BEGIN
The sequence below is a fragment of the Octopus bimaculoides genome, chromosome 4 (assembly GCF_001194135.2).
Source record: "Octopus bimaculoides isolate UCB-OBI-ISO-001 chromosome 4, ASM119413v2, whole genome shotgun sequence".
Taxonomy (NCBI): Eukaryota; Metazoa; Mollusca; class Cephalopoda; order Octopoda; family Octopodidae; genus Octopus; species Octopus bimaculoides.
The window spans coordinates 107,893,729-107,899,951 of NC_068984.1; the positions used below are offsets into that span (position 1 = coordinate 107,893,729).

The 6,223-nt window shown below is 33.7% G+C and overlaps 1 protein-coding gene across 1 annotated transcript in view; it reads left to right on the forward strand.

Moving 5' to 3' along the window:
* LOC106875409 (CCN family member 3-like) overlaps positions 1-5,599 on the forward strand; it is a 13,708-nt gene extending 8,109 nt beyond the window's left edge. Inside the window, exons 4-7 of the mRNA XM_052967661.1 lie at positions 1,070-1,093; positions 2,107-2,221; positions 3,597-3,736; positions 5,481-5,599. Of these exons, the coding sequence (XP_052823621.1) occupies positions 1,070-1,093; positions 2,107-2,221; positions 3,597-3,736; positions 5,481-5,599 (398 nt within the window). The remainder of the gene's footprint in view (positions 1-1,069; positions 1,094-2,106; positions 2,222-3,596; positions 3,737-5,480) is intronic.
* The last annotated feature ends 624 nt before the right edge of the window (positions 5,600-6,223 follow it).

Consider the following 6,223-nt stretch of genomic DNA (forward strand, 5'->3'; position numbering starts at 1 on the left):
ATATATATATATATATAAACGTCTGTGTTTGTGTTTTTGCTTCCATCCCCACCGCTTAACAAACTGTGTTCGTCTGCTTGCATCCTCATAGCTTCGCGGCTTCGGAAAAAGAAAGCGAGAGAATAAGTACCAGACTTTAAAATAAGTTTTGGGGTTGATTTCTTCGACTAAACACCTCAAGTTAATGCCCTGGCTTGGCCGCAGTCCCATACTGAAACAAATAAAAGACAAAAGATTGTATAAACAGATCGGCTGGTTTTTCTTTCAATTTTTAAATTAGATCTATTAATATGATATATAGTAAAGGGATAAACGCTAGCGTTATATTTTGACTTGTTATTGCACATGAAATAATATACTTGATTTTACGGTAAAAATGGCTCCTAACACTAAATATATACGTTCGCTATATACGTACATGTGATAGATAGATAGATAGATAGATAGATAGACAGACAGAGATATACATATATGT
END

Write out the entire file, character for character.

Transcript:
The sequence below is a fragment of the Octopus bimaculoides genome, chromosome 4 (assembly GCF_001194135.2).
Source record: "Octopus bimaculoides isolate UCB-OBI-ISO-001 chromosome 4, ASM119413v2, whole genome shotgun sequence".
Taxonomy (NCBI): Eukaryota; Metazoa; Mollusca; class Cephalopoda; order Octopoda; family Octopodidae; genus Octopus; species Octopus bimaculoides.
The window spans coordinates 107,893,729-107,899,951 of NC_068984.1; the positions used below are offsets into that span (position 1 = coordinate 107,893,729).

The 6,223-nt window shown below is 33.7% G+C and overlaps 1 protein-coding gene across 1 annotated transcript in view; it reads left to right on the forward strand.

Moving 5' to 3' along the window:
* LOC106875409 (CCN family member 3-like) overlaps positions 1-5,599 on the forward strand; it is a 13,708-nt gene extending 8,109 nt beyond the window's left edge. Inside the window, exons 4-7 of the mRNA XM_052967661.1 lie at positions 1,070-1,093; positions 2,107-2,221; positions 3,597-3,736; positions 5,481-5,599. Of these exons, the coding sequence (XP_052823621.1) occupies positions 1,070-1,093; positions 2,107-2,221; positions 3,597-3,736; positions 5,481-5,599 (398 nt within the window). The remainder of the gene's footprint in view (positions 1-1,069; positions 1,094-2,106; positions 2,222-3,596; positions 3,737-5,480) is intronic.
* The last annotated feature ends 624 nt before the right edge of the window (positions 5,600-6,223 follow it).

Consider the following 6,223-nt stretch of genomic DNA (forward strand, 5'->3'; position numbering starts at 1 on the left):
ATATATATATATATATAAACGTCTGTGTTTGTGTTTTTGCTTCCATCCCCACCGCTTAACAAACTGTGTTCGTCTGCTTGCATCCTCATAGCTTCGCGGCTTCGGAAAAAGAAAGCGAGAGAATAAGTACCAGACTTTAAAATAAGTTTTGGGGTTGATTTCTTCGACTAAACACCTCAAGTTAATGCCCTGGCTTGGCCGCAGTCCCATACTGAAACAAATAAAAGACAAAAGATTGTATAAACAGATCGGCTGGTTTTTCTTTCAATTTTTAAATTAGATCTATTAATATGATATATAGTAAAGGGATAAACGCTAGCGTTATATTTTGACTTGTTATTGCACATGAAATAATATACTTGATTTTACGGTAAAAATGGCTCCTAACACTAAATATATACGTTCGCTATATACGTACATGTGATAGATAGATAGATAGATAGATAGATAGACAGACAGAGATATACATATATGT